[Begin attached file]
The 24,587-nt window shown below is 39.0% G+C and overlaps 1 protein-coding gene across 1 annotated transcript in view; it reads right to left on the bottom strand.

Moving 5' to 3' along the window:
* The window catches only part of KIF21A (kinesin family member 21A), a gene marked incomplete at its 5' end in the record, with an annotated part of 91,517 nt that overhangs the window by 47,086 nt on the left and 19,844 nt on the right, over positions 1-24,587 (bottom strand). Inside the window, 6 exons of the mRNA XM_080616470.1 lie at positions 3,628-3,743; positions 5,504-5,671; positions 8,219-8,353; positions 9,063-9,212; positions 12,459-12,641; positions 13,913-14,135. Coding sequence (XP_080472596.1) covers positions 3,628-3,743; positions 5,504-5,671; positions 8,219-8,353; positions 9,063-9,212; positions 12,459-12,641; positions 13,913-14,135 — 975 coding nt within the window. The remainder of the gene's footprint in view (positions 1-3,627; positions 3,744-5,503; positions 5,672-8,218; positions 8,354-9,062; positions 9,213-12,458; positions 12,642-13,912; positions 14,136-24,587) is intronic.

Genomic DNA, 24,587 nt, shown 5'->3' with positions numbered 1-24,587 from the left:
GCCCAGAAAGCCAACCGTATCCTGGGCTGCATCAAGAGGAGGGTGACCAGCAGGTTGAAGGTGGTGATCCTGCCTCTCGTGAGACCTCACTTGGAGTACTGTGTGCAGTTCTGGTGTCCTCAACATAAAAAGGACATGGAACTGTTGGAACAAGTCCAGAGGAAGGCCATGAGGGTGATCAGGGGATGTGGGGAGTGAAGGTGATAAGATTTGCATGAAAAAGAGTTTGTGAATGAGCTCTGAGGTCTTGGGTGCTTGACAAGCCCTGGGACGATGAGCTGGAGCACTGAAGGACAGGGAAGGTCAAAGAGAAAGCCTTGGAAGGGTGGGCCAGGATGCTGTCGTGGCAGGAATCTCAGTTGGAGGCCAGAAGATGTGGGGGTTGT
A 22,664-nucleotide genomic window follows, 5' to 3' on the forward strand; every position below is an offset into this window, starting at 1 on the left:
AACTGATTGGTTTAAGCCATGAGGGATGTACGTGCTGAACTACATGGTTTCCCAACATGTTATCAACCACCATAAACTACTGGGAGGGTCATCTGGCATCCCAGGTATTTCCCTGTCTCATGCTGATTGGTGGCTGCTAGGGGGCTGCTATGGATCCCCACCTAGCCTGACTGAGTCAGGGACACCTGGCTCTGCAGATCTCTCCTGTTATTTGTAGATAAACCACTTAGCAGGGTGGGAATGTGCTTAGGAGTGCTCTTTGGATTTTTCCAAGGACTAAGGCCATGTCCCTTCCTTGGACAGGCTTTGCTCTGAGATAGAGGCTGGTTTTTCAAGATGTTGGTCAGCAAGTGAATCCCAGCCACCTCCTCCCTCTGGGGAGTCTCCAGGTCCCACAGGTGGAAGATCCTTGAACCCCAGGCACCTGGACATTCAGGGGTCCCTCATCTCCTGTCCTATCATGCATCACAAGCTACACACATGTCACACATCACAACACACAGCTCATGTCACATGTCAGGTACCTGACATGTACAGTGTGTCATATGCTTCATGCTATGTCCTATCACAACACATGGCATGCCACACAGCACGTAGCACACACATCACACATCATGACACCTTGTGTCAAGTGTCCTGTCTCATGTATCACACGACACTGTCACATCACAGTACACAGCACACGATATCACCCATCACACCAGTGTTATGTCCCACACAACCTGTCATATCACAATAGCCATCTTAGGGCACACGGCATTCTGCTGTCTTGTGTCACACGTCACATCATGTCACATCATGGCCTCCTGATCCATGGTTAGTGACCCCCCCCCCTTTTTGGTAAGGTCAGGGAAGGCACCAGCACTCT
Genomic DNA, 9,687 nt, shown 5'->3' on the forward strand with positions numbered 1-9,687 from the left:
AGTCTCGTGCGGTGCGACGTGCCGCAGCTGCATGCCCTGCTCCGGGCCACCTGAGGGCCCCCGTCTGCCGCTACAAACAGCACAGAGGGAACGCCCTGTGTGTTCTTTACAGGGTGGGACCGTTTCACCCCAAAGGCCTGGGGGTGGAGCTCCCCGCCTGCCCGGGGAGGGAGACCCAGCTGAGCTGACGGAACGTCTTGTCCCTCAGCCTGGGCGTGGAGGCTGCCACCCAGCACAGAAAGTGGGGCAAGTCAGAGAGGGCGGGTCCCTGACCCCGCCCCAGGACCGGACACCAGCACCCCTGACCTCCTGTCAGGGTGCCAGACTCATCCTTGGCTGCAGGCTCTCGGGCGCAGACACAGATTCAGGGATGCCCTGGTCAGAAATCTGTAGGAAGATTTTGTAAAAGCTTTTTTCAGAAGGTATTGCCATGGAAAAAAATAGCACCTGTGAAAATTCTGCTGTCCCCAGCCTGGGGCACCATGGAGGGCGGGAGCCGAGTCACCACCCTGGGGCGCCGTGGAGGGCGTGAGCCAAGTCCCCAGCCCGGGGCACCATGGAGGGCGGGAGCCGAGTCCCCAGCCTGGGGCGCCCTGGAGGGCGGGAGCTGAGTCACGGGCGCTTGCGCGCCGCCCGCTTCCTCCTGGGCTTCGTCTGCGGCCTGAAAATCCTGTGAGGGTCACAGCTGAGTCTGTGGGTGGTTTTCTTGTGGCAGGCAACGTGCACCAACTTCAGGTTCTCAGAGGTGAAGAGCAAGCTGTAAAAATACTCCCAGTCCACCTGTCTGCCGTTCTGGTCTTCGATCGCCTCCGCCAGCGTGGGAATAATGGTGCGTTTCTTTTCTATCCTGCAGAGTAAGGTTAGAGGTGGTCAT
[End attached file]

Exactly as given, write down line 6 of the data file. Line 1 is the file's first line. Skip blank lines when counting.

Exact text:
A 22,664-nucleotide genomic window follows, 5' to 3' on the forward strand; every position below is an offset into this window, starting at 1 on the left: